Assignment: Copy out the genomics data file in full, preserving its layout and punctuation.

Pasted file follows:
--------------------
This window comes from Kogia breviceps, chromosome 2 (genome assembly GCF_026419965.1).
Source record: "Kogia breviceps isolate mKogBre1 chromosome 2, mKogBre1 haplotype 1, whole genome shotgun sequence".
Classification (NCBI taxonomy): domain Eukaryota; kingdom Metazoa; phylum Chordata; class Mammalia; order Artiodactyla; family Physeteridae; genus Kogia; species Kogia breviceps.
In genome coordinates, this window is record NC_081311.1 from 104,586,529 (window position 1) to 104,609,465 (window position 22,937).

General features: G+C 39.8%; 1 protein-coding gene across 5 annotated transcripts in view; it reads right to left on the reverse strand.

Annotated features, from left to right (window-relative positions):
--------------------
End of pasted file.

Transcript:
This window comes from Kogia breviceps, chromosome 2 (genome assembly GCF_026419965.1).
Source record: "Kogia breviceps isolate mKogBre1 chromosome 2, mKogBre1 haplotype 1, whole genome shotgun sequence".
Classification (NCBI taxonomy): domain Eukaryota; kingdom Metazoa; phylum Chordata; class Mammalia; order Artiodactyla; family Physeteridae; genus Kogia; species Kogia breviceps.
In genome coordinates, this window is record NC_081311.1 from 104,586,529 (window position 1) to 104,609,465 (window position 22,937).

General features: G+C 39.8%; 1 protein-coding gene across 5 annotated transcripts in view; it reads right to left on the reverse strand.

Annotated features, from left to right (window-relative positions):